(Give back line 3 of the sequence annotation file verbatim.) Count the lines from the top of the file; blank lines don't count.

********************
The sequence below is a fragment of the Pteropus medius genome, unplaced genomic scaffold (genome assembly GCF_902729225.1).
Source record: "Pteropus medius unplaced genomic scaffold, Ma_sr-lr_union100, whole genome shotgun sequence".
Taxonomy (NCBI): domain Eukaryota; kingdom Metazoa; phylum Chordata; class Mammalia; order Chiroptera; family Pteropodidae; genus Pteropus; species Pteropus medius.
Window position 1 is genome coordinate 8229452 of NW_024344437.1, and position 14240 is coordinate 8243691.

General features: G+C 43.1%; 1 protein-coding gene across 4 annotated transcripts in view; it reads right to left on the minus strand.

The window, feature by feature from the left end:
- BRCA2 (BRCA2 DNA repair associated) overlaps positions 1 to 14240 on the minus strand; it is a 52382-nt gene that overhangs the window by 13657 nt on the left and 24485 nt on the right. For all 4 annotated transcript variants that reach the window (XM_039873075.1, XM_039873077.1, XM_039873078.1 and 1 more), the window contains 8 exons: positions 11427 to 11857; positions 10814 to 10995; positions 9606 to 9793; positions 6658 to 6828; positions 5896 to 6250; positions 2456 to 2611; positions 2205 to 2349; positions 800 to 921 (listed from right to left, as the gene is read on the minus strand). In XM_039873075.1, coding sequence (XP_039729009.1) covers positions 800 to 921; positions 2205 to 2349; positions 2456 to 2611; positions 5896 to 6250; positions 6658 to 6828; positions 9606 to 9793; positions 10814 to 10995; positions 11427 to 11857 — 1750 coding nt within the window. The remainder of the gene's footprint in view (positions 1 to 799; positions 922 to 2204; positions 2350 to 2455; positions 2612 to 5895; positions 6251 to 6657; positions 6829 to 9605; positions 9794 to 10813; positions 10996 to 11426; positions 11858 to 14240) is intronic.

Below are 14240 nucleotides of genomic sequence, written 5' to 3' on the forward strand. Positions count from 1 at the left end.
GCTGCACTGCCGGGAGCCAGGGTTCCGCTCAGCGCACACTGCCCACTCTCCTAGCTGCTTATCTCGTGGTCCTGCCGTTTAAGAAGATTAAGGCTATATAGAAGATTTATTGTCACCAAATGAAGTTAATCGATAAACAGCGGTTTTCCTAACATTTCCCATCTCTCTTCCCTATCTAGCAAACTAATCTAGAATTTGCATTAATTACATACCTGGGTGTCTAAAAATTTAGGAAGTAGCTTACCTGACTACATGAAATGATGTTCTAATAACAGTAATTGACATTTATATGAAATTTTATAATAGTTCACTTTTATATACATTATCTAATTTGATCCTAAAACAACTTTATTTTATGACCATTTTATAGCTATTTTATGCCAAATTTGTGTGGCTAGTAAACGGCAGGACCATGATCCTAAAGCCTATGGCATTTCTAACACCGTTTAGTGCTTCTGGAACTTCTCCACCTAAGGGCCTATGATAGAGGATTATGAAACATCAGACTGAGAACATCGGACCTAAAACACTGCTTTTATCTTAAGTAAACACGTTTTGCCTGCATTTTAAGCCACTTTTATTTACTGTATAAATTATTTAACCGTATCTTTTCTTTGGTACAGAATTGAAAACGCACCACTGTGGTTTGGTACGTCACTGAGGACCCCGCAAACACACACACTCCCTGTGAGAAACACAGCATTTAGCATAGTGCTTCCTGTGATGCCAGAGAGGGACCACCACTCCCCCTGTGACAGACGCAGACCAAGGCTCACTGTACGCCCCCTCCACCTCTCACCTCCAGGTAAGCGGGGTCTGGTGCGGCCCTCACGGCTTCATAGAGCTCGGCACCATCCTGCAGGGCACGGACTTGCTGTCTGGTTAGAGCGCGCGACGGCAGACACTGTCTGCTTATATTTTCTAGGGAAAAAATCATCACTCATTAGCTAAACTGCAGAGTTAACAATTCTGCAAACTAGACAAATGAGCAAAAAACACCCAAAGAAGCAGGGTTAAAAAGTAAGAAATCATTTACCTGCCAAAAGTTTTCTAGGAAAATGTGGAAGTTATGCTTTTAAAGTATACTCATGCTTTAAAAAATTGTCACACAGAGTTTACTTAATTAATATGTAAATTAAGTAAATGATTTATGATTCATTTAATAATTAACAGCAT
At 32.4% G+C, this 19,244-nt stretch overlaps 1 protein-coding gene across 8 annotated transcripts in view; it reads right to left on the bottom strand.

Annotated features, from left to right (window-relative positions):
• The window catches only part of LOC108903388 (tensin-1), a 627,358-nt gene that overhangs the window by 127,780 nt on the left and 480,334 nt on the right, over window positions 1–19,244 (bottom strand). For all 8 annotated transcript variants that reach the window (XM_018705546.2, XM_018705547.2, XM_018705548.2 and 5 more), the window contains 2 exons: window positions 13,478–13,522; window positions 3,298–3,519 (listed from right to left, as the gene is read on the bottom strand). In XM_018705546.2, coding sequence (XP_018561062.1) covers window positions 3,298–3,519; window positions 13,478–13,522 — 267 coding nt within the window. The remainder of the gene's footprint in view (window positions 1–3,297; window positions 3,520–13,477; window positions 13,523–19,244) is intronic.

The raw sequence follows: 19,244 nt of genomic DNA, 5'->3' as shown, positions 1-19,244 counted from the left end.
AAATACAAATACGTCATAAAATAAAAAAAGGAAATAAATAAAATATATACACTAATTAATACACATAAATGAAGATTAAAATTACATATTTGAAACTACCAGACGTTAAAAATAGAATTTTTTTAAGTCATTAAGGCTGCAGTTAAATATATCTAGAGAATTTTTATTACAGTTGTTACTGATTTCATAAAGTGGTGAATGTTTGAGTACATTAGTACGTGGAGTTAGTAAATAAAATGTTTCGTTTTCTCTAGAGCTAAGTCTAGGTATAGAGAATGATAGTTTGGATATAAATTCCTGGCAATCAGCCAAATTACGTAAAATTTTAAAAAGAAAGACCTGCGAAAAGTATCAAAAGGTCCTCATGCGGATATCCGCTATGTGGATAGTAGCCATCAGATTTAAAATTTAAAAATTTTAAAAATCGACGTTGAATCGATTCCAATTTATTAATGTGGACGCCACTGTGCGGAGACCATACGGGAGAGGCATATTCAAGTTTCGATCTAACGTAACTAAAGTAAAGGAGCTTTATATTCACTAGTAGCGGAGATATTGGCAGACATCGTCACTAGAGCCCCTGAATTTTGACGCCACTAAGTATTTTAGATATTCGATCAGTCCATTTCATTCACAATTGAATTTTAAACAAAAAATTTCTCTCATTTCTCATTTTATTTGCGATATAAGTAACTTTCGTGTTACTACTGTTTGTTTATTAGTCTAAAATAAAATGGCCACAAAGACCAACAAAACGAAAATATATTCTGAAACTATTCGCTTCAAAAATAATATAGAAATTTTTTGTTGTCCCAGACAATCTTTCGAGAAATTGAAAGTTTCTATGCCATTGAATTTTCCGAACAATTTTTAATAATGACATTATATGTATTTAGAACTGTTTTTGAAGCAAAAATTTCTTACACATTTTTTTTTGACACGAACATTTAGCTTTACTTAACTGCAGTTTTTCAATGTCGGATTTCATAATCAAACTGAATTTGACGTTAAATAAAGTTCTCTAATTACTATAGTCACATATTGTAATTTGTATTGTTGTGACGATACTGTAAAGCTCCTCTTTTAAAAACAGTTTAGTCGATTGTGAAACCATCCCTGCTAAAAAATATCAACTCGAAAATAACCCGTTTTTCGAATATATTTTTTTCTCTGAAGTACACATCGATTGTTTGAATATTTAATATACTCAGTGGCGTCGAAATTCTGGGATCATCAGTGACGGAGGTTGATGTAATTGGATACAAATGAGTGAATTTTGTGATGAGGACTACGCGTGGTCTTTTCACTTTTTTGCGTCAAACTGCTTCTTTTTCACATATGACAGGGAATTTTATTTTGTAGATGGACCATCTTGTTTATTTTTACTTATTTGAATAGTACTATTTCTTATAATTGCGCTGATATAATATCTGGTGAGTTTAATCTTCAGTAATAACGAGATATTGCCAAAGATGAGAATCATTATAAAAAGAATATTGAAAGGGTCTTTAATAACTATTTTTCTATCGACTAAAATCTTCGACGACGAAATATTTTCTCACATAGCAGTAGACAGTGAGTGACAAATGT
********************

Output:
Taxonomy (NCBI): domain Eukaryota; kingdom Metazoa; phylum Chordata; class Mammalia; order Chiroptera; family Pteropodidae; genus Pteropus; species Pteropus medius.